Well before they left their companies under clouds of suspicion and criminal investigations, Bernard Ebbers of WorldCom, HealthSouth's Richard Scrushy and Enron's Kenneth Lay were all noted for their lavish CEO salaries.
The size and frequency of executive scandals the last several years has put chief executive performance under scrutiny, but the pay scale for corporate titans has continued to soar.
"CEO pay has certainly moved more than anyone else's pay," said Steven Hall, president of Pearl Meyer & Partners, a compensation consulting firm.
The New York-based company estimates CEO compensation climbed 13 percent in 2004 to reach an average of nearly $10 million per year at the nation's top 200 companies ranked by revenues. Ten years ago, that figure was around $3.5 million.
Few question that CEOs hold tremendous sway over the fortunes of their companies. But some shareholders and corporate consultants are beginning to question the lavish pay scales, stock options, pensions and buyout packages.
And it often appears that job performance is not even a factor. Former Hewlett-Packard CEO Carly Fiorina received a welcome package worth nearly $100 million when she joined the company in 1999. When she was fired last year, she reportedly received $21 million in severance -- despite a tenure that included poor revenues and heavy worker layoffs.
Last July, group of Morgan Stanley shareholders sued the company over the multimillion-dollar golden parachutes given to two short-term top executives, including former CEO Phil Purcell. Purcell was reportedly paid more than $106 million on his way out the door, even though the company's stock price has been slumping.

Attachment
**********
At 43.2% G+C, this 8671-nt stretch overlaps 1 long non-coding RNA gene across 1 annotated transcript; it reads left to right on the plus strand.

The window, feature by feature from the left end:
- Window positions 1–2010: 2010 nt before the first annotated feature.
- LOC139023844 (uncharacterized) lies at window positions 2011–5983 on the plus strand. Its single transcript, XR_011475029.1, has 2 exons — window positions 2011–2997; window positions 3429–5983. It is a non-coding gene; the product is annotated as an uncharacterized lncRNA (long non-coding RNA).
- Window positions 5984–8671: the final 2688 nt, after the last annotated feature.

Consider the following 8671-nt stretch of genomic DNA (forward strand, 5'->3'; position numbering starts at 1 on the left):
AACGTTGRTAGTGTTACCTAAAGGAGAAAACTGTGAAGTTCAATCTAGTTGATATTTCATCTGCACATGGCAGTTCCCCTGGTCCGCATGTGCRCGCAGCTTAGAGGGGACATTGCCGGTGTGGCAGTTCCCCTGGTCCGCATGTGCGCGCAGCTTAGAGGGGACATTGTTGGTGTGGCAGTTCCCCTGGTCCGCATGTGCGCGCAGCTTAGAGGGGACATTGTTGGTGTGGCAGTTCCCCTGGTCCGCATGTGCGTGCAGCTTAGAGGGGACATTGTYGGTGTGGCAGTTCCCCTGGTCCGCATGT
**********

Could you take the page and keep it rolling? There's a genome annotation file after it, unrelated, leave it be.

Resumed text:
The lavish exit packages of underperforming executives continue to raise eyebrows.
And a recent study by Moody's Investors Service even suggested corporations that pay out extremely high compensation to high-level executives face a greater risk of potential credit default or downgrades in their ratings.
So why are these guys making so much money?
Some business and compensation consultants believe there is a systemic problem within corporate culture. Companies don't want to lose face by paying executives less than what competitors are paying. Critics say that's led the inflation of executive pay to accelerate much faster than other management positions.
"The mantra of the market drives 90 percent of compensation decisions," Paul Hodgson, a compensation expert with The Corporate Library, a research firm, said in an e-mail interview with ABCNews.com.
Hodgson, who is also the author of "Building Value Through Compensation," said there were other factors driving executive pay. He said too many companies compare themselves to industry leaders rather than actual peers, often leading to overpaying for a CEO that may be running a much smaller company than a similarly paid competitor.
Pearl Meyer's Hall agreed companies should compare themselves to similar-sized rivals. But he said companies may run the risk of alienating potential candidates as well as driving away current employees.
"There have been companies that have tried to lower their pay scales, and as a result they lost talent completely. People ran out the door," he said. "Salomon Brothers tried it years ago, and they realized that if there are other places for people to go, they'll go."
But not everyone believes that is a significant danger.